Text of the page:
Moving beyond moral outrage

Opinion by Terence Zhao
Feb. 1, 2017, 1:25 a.m.

When Trump proposed his 20 percent tax on Mexican imports to defray the cost of a border wall, my parents called me because they had a question about the proposal:

“Won’t this make our groceries more expensive?”

(I’m no expert when it comes to produce supply chains, but given that a large amount of the fruits and vegetables that my family — and millions of other Los Angeles families — buys are imported from Mexico, it would appear that this move will indeed raise grocery prices.)

I was, in all honesty, taken aback by the question. I had expected their question to be something about the importance of border security, or about the efficacy of the wall, or even about the larger question of what America’s stance towards immigration ought to be, because these were the sorts of questions that were bouncing around here at Stanford.

But to my lower-middle class parents, all of those questions are comparatively irrelevant. Sure, America’s increasingly hostile attitude towards immigrants will not bode well for them in the long run, but that is not a pressing issue. But a potential 20 percent increase in their food budget, on the other hand, is a cause for immediate alarm and concern. That was the real life-or-death issue.

And all of a sudden, I felt profoundly out of touch.

To be absolutely clear, Trump’s divisive, bigoted policies towards immigrant and minority communities are reprehensible and have dealt profound harm to countless people and families in this country, which is why they must be vigorously opposed at every turn. We resist Trump today to stop his policies from hurting our brothers and sisters, and that is the most pertinent and salient task at hand.

But we cannot rebuild the left based on moral outrage alone. The thousands of protesters at airports all around the country are a beautiful sight to behold, but they are just one piece to a much larger puzzle. After all, we just had an election, and the left was defeated resoundingly. We may attribute that defeat to any number of factors (bigotry being one of them), but that doesn’t excuse the left from attempting to improve. (And let’s not forget, bigotry is worsened during difficult economic times.)

When my parents asked me about their grocery bill, the ideological vacuity of the Democratic party hit me like a brick. The rhetoric of inclusivity and diversity is important, but it cannot become the mainstays of a party (as it did with the Democrats last election cycle) in a country with profoundly pressing concerns that demand immediate and decisive remedy.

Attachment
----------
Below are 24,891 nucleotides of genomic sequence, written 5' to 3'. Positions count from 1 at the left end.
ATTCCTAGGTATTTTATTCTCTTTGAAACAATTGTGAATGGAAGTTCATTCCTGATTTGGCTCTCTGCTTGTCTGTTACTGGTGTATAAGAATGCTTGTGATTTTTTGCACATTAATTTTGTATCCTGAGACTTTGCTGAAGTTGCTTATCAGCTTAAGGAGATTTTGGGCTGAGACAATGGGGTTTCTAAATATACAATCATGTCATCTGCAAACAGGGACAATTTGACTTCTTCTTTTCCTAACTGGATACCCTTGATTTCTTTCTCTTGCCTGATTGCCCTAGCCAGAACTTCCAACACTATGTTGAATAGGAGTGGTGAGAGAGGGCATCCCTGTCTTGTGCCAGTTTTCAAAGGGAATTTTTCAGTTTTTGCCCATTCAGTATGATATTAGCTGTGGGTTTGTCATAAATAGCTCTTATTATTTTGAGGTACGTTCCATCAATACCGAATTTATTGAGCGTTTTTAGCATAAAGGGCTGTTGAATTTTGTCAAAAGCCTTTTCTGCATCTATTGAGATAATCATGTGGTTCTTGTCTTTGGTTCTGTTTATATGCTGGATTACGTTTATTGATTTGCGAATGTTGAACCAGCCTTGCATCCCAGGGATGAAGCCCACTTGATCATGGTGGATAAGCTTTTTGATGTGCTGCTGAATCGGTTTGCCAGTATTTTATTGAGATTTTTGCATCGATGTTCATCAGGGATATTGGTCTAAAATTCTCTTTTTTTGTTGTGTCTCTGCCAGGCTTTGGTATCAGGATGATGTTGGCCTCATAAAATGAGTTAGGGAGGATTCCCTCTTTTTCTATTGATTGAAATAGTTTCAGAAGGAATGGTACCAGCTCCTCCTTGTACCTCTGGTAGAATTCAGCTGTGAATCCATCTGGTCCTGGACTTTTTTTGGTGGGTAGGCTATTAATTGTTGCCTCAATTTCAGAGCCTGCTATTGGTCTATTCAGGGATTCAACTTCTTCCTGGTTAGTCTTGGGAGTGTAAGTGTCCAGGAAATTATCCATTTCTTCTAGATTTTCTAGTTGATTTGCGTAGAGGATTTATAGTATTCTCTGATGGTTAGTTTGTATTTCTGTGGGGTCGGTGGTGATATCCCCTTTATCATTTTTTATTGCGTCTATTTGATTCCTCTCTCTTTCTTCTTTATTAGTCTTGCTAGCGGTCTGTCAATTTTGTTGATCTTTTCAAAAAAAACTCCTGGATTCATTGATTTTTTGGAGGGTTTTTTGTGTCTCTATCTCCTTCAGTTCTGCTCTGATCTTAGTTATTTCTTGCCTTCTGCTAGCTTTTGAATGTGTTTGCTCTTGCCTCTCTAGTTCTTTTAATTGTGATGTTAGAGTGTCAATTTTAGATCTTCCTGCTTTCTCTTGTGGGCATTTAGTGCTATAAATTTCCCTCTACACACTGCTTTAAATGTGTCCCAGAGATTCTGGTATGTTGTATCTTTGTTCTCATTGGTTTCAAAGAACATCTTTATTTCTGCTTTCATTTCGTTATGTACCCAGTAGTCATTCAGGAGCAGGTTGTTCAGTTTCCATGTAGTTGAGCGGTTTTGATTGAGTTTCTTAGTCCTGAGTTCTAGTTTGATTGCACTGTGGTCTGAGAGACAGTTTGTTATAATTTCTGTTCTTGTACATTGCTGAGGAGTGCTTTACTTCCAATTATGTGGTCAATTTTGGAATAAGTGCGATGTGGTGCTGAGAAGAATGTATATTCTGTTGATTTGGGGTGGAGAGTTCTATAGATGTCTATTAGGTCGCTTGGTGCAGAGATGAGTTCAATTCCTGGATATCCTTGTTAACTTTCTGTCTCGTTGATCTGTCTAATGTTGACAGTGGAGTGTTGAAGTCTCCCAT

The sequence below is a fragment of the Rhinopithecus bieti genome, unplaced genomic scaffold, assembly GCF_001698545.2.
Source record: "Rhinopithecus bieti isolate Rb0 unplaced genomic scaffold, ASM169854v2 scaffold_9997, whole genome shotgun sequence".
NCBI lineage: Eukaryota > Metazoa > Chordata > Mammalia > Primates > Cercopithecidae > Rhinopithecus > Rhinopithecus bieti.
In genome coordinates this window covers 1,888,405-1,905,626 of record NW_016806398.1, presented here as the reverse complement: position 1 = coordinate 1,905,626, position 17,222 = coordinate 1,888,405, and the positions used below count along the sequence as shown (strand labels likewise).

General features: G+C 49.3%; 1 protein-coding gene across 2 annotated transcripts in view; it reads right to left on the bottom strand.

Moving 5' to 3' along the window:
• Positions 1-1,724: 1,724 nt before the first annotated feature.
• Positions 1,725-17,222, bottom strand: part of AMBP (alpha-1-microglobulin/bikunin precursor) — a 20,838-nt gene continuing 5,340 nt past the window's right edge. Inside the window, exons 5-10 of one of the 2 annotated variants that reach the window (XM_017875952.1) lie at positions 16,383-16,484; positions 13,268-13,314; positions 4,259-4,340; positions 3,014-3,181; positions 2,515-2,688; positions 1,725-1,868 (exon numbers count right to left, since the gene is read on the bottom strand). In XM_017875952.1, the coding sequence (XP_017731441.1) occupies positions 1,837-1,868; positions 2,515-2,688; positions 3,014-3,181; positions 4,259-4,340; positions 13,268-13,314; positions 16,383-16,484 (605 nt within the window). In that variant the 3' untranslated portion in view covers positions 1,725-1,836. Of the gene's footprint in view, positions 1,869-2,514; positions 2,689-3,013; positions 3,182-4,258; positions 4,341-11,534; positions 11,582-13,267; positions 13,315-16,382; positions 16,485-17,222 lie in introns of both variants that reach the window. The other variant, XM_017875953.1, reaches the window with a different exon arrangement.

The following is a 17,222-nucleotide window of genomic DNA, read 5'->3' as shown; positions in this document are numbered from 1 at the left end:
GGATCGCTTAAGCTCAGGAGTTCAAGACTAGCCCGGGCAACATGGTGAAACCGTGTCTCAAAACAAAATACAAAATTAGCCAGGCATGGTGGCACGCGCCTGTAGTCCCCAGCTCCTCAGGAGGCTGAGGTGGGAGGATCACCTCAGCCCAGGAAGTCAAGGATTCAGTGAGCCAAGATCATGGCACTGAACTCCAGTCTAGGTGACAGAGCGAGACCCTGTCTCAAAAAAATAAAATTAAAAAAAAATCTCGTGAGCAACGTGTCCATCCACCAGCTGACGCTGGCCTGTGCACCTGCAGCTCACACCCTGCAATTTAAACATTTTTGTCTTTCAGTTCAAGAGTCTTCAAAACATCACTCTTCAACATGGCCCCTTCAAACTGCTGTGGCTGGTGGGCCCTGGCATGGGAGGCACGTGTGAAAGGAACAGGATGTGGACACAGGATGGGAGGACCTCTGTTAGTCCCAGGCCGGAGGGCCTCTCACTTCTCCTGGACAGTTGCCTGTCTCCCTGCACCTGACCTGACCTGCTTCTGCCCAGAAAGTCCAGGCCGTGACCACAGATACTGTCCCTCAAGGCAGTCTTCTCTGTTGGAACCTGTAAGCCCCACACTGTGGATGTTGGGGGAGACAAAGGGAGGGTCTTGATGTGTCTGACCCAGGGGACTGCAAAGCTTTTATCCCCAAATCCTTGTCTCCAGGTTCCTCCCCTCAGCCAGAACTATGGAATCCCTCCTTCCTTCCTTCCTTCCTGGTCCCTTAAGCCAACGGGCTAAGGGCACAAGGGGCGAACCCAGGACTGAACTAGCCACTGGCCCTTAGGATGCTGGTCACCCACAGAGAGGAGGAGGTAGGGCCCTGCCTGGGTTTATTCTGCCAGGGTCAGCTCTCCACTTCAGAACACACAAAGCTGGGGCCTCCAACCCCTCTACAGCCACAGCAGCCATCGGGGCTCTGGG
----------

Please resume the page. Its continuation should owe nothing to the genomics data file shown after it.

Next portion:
In a country where wages have been stagnant for more than a half-century, the percentage of children growing up in poverty is trending up, an opioid epidemic is killing over 30,000 people per year (more than double the number of deaths resulting from gun violence), etc., etc., etc.

To pretend that the country does not need robust economic change is both elitist and self-deceiving. Indicators for economic growth like the Dow Jones index may have looked rosy both now under Trump and under Obama before him, but that cannot be used to hide the fact that this hasn’t materialized into tangible benefits for most Americans.

Under these circumstances, as delightful and important as the idea of a diverse, inclusive, welcoming America may be, maintaining that America is simply not the priority for millions of struggling Americans who must contend with a broken system that has not delivered them the good life that America promises. And it doesn’t necessarily mean they don’t believe that idea isn’t important.

For example, my parents caring about their grocery bill more than the implications of Trump’s anti-immigrant rhetoric doesn’t mean they are not also perturbed by the latter. It’s simply a reflection of the sad fact that until they (and millions of Americans like them) can be assured of their survival and well-being (that is, the cost of food does not suddenly skyrocket and become unaffordable), every other issue is unfortunately a non-starter.

And until the left can find and sell America on an economic policy that provides constructive solutions that will actually address these real problems facing millions of real Americans, all the beautiful rhetoric and celebrity star power and Trump-fueled anger in the world won’t be enough to create an enduring political movement that can stop the likes of Trump.


Today, we watch and protest the Trump administration with (well-deserved) anger, horror, sadness and frustration. But this administration will one day depart — maybe in four years, maybe in two, maybe tomorrow. It matters very little when it leaves. Because when it does, it will have to be the left’s turn to showcase to the country what we have to offer, and why what we are offering is superior.

You might scoff at this suggestion and say, “Well, of course we’ll be better! For starters, we’re not bigots!” And you’d be right. A non-bigot is undoubtedly better than a bigot. But if that is the only substantive improvement we can offer, it would be a shamefully low bar indeed.

Day 13 of 1461. Resist.


Contact Terence Zhao at zhaoy ‘at’

Terence Zhao '19 originally hails from Beijing, China, before immigrating to the US and settling in Arcadia, CA, a suburb of Los Angeles. He is majoring in Urban Studies, and promotes the major with cult-like zeal. In his spare time, he likes to explore cities and make pointless maps.

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